World Library  
Flag as Inappropriate
Email this Article

Norzang

Article Id: WHEBN0028414645
Reproduction Date:

Title: Norzang  
Author: World Heritage Encyclopedia
Language: English
Subject: Rinpungpa
Collection:
Publisher: World Heritage Encyclopedia
Publication
Date:
 

Norzang

Norzang (? – 1466), in full Norbu Zangpo (Nor bu bzang po), was the founder of the power of the Rinpungpa Dynasty in Central Tibet.

Religious activities

Norzang was the son of Namkha Gyalpo, the chief of the Rinpung fief in Tsang (West Central Tibet). Namkha Gyalpo was one of the principal ministers of the Phagmodrupa dynasty, and the patron of the Tsangrong monastery. Norzang inherited his functions and completed the construction of the Chamchen temple. In religious matters he favoured the Sakya and Kagyud sects of Buddhism. According to a somewhat doubtful story a Sakya cleric, the Choje of Ngor, gave religious instructions to Norzang in return for the promise that the Rinpung lord would fulfil three wishes of the Choje. These were to force all members of the rival Geden sect to yield to Sakya, to put an end to the construction of a monastery directed by Gedun Drub (posthumously counted as the first Dalai Lama), and to supply provisions for the female servants of the new monastery at Ngor. Norzang refused the requests since they would cause disturbances.[1]

Taking power

When the king Drakpa Gyaltsen died in 1432 the succession of the Phagmodrupa thone was in doubt. The influential Norzang recommended that a revered abbot who was a member of the dynasty, the Chenga of Thel, should make the decision. The latter pointed out Drakpa Jungne, nephew of the deceased ruler.[2] In 1434 the old Chenga himself died and the Phagmodrupa were wrecked by a violent internal conflict when Drakpa Jungne’s father Sangye Gyaltsen tried to secure power at the expense of his own son. The disturbances enabled the Rinpungpa to take control over the strategic town Shigatse in Tsang in 1435. The place was headed by Norzang’s son Dondup Dorje.[3] Seeing this as an act of open defiance against the Phagmodrupa, the elites of Tsang began to ally with the Rinpungpa. Norzang brought various Tibetan petty princes under his authority.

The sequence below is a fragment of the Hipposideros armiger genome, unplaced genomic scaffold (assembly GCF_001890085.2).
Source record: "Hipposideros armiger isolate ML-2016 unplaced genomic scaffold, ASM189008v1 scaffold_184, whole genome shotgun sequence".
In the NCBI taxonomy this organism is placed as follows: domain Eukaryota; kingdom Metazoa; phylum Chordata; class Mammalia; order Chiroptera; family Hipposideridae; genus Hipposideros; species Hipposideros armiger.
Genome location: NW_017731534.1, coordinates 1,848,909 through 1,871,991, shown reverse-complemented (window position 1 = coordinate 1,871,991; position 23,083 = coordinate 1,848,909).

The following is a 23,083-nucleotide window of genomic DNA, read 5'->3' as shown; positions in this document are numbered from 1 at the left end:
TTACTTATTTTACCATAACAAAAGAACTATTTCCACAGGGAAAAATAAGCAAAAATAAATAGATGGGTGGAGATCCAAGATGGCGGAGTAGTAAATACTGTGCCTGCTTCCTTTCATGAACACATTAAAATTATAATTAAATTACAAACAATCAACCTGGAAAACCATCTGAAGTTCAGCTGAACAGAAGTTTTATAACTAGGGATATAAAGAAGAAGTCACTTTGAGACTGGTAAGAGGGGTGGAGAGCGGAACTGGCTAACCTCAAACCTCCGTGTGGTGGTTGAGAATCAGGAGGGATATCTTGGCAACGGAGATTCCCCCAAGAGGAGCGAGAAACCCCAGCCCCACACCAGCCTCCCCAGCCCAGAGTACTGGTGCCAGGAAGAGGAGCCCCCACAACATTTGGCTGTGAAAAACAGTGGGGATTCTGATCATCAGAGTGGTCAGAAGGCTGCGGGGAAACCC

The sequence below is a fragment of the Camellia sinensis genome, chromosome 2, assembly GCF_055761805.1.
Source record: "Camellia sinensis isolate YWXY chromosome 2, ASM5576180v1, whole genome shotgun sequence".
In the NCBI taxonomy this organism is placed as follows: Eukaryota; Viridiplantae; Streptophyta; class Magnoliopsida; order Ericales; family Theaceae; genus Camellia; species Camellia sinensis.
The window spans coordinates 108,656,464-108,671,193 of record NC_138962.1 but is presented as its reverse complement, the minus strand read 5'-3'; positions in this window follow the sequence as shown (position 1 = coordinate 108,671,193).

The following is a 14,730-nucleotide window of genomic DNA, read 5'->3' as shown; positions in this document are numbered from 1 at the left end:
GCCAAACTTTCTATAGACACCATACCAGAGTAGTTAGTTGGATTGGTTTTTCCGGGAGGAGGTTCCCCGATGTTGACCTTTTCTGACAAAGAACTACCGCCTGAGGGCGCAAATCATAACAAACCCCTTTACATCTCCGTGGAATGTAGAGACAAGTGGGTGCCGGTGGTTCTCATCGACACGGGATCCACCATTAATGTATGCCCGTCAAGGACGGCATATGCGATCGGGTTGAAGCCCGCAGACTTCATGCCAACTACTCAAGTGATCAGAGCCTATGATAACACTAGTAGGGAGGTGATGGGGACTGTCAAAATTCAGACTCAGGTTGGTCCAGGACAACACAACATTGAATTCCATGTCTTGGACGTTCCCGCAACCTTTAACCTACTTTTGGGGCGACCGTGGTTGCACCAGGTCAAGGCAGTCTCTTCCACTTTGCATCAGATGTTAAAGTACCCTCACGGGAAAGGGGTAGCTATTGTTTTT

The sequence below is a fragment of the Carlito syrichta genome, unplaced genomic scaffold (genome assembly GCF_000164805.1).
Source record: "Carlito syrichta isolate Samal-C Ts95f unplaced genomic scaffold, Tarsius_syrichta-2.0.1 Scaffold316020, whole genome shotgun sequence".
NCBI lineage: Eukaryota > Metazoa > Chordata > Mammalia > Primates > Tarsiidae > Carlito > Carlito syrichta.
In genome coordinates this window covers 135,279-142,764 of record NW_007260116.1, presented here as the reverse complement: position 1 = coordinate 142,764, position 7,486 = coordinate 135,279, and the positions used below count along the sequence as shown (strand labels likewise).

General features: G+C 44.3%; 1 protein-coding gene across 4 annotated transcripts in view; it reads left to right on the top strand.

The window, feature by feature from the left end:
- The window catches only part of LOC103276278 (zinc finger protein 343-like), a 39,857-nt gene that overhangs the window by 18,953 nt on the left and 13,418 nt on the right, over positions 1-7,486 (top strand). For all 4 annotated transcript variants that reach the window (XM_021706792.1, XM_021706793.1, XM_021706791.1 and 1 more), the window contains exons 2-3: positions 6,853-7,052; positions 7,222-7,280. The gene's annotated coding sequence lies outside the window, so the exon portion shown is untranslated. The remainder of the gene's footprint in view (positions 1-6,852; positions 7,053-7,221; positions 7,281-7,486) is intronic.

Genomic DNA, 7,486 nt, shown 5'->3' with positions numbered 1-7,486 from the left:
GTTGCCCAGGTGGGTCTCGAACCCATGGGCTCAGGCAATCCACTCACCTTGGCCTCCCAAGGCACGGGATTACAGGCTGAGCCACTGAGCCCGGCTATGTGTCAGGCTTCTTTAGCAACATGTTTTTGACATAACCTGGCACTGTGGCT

Later years

In spite of the violent expansion of Norzang’s power, he continued to pay formal homage to the Phagmodrupa monarchs Drakpa Jungne (1432-45) and Kunga Lekpa (1448-81). A Rinpungpa lady was given to Kunga Lekpa as his wife. However, the marriage was unhappy, and Kunga Lekpa felt dissatisfied with Norzang’s behaviour when he made a tour in Tsang.[4] Norzang had five sons, namely Upasika, Kunzang, Dondup Dorje, Tsokye Dorje and Shakya Gyaltsen.[5] He died in 1466, and his death caused a temporary downturn in the fortunes of the Rinpungpa.[6]

References

This article was sourced from Creative Commons Attribution-ShareAlike License; additional terms may apply. World Heritage Encyclopedia content is assembled from numerous content providers, Open Access Publishing, and in compliance with The Fair Access to Science and Technology Research Act (FASTR), Wikimedia Foundation, Inc., Public Library of Science, The Encyclopedia of Life, Open Book Publishers (OBP), PubMed, U.S. National Library of Medicine, National Center for Biotechnology Information, U.S. National Library of Medicine, National Institutes of Health (NIH), U.S. Department of Health & Human Services, and USA.gov, which sources content from all federal, state, local, tribal, and territorial government publication portals (.gov, .mil, .edu). Funding for USA.gov and content contributors is made possible from the U.S. Congress, E-Government Act of 2002.
 
Crowd sourced content that is contributed to World Heritage Encyclopedia is peer reviewed and edited by our editorial staff to ensure quality scholarly research articles.
 
By using this site, you agree to the Terms of Use and Privacy Policy. World Heritage Encyclopedia™ is a registered trademark of the World Public Library Association, a non-profit organization.
 


Copyright © World Library Foundation. All rights reserved. eBooks from Project Gutenberg are sponsored by the World Library Foundation,
a 501c(4) Member's Support Non-Profit Organization, and is NOT affiliated with any governmental agency or department.